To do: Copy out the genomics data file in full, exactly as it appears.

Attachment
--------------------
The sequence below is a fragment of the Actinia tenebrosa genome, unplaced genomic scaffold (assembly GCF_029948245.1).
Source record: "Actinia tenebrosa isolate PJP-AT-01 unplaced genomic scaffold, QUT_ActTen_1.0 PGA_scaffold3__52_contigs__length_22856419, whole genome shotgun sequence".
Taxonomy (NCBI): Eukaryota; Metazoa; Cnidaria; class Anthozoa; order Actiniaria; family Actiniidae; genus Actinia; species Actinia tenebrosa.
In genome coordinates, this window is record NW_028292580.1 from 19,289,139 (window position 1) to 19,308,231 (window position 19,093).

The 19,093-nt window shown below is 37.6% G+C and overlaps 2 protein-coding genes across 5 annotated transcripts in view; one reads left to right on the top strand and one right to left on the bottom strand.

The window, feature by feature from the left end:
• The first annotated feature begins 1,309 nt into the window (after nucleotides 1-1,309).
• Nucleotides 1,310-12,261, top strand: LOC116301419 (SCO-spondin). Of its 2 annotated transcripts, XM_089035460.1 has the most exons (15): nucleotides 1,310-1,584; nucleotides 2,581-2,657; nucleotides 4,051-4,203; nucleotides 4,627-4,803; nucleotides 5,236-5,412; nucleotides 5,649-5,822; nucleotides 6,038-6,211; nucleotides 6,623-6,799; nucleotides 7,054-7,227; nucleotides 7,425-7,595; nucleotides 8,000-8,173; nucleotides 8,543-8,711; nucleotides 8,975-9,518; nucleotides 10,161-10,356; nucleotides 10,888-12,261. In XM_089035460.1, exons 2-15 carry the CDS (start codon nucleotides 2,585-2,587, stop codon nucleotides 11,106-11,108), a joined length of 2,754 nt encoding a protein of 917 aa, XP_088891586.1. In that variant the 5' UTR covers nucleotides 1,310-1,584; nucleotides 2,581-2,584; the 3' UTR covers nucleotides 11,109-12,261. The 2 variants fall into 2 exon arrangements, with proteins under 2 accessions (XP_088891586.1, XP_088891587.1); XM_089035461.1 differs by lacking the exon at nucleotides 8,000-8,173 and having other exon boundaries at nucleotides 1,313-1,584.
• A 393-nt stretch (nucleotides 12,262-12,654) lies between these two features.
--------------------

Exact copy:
The sequence below is a fragment of the Actinia tenebrosa genome, unplaced genomic scaffold (assembly GCF_029948245.1).
Source record: "Actinia tenebrosa isolate PJP-AT-01 unplaced genomic scaffold, QUT_ActTen_1.0 PGA_scaffold3__52_contigs__length_22856419, whole genome shotgun sequence".
Taxonomy (NCBI): Eukaryota; Metazoa; Cnidaria; class Anthozoa; order Actiniaria; family Actiniidae; genus Actinia; species Actinia tenebrosa.
In genome coordinates, this window is record NW_028292580.1 from 19,289,139 (window position 1) to 19,308,231 (window position 19,093).

The 19,093-nt window shown below is 37.6% G+C and overlaps 2 protein-coding genes across 5 annotated transcripts in view; one reads left to right on the top strand and one right to left on the bottom strand.

The window, feature by feature from the left end:
• The first annotated feature begins 1,309 nt into the window (after nucleotides 1-1,309).
• Nucleotides 1,310-12,261, top strand: LOC116301419 (SCO-spondin). Of its 2 annotated transcripts, XM_089035460.1 has the most exons (15): nucleotides 1,310-1,584; nucleotides 2,581-2,657; nucleotides 4,051-4,203; nucleotides 4,627-4,803; nucleotides 5,236-5,412; nucleotides 5,649-5,822; nucleotides 6,038-6,211; nucleotides 6,623-6,799; nucleotides 7,054-7,227; nucleotides 7,425-7,595; nucleotides 8,000-8,173; nucleotides 8,543-8,711; nucleotides 8,975-9,518; nucleotides 10,161-10,356; nucleotides 10,888-12,261. In XM_089035460.1, exons 2-15 carry the CDS (start codon nucleotides 2,585-2,587, stop codon nucleotides 11,106-11,108), a joined length of 2,754 nt encoding a protein of 917 aa, XP_088891586.1. In that variant the 5' UTR covers nucleotides 1,310-1,584; nucleotides 2,581-2,584; the 3' UTR covers nucleotides 11,109-12,261. The 2 variants fall into 2 exon arrangements, with proteins under 2 accessions (XP_088891586.1, XP_088891587.1); XM_089035461.1 differs by lacking the exon at nucleotides 8,000-8,173 and having other exon boundaries at nucleotides 1,313-1,584.
• A 393-nt stretch (nucleotides 12,262-12,654) lies between these two features.